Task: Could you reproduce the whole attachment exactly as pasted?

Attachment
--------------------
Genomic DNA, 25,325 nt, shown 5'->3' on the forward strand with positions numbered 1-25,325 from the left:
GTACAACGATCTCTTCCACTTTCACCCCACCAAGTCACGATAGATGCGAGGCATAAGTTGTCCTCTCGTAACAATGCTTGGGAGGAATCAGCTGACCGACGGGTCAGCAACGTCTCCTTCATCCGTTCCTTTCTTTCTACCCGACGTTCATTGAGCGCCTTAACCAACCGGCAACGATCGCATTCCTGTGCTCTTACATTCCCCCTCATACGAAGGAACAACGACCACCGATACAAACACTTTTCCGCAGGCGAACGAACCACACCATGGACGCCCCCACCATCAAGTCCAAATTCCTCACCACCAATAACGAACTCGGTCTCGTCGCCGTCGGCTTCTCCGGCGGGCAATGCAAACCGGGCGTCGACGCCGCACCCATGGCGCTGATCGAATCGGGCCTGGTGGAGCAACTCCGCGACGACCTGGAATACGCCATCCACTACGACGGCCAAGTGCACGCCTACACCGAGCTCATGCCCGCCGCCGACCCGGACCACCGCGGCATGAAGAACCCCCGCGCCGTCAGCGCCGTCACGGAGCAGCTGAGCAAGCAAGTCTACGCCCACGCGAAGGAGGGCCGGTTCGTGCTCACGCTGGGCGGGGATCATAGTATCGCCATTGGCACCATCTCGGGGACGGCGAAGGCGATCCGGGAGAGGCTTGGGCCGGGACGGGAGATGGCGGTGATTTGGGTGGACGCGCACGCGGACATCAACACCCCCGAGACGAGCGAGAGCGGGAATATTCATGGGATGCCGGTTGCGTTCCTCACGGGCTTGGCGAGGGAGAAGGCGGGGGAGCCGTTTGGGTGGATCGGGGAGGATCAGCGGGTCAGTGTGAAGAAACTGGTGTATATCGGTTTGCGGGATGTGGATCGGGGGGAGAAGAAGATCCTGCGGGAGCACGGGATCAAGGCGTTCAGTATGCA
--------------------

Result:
Genomic DNA, 25,325 nt, shown 5'->3' on the forward strand with positions numbered 1-25,325 from the left:
GTACAACGATCTCTTCCACTTTCACCCCACCAAGTCACGATAGATGCGAGGCATAAGTTGTCCTCTCGTAACAATGCTTGGGAGGAATCAGCTGACCGACGGGTCAGCAACGTCTCCTTCATCCGTTCCTTTCTTTCTACCCGACGTTCATTGAGCGCCTTAACCAACCGGCAACGATCGCATTCCTGTGCTCTTACATTCCCCCTCATACGAAGGAACAACGACCACCGATACAAACACTTTTCCGCAGGCGAACGAACCACACCATGGACGCCCCCACCATCAAGTCCAAATTCCTCACCACCAATAACGAACTCGGTCTCGTCGCCGTCGGCTTCTCCGGCGGGCAATGCAAACCGGGCGTCGACGCCGCACCCATGGCGCTGATCGAATCGGGCCTGGTGGAGCAACTCCGCGACGACCTGGAATACGCCATCCACTACGACGGCCAAGTGCACGCCTACACCGAGCTCATGCCCGCCGCCGACCCGGACCACCGCGGCATGAAGAACCCCCGCGCCGTCAGCGCCGTCACGGAGCAGCTGAGCAAGCAAGTCTACGCCCACGCGAAGGAGGGCCGGTTCGTGCTCACGCTGGGCGGGGATCATAGTATCGCCATTGGCACCATCTCGGGGACGGCGAAGGCGATCCGGGAGAGGCTTGGGCCGGGACGGGAGATGGCGGTGATTTGGGTGGACGCGCACGCGGACATCAACACCCCCGAGACGAGCGAGAGCGGGAATATTCATGGGATGCCGGTTGCGTTCCTCACGGGCTTGGCGAGGGAGAAGGCGGGGGAGCCGTTTGGGTGGATCGGGGAGGATCAGCGGGTCAGTGTGAAGAAACTGGTGTATATCGGTTTGCGGGATGTGGATCGGGGGGAGAAGAAGATCCTGCGGGAGCACGGGATCAAGGCGTTCAGTATGCA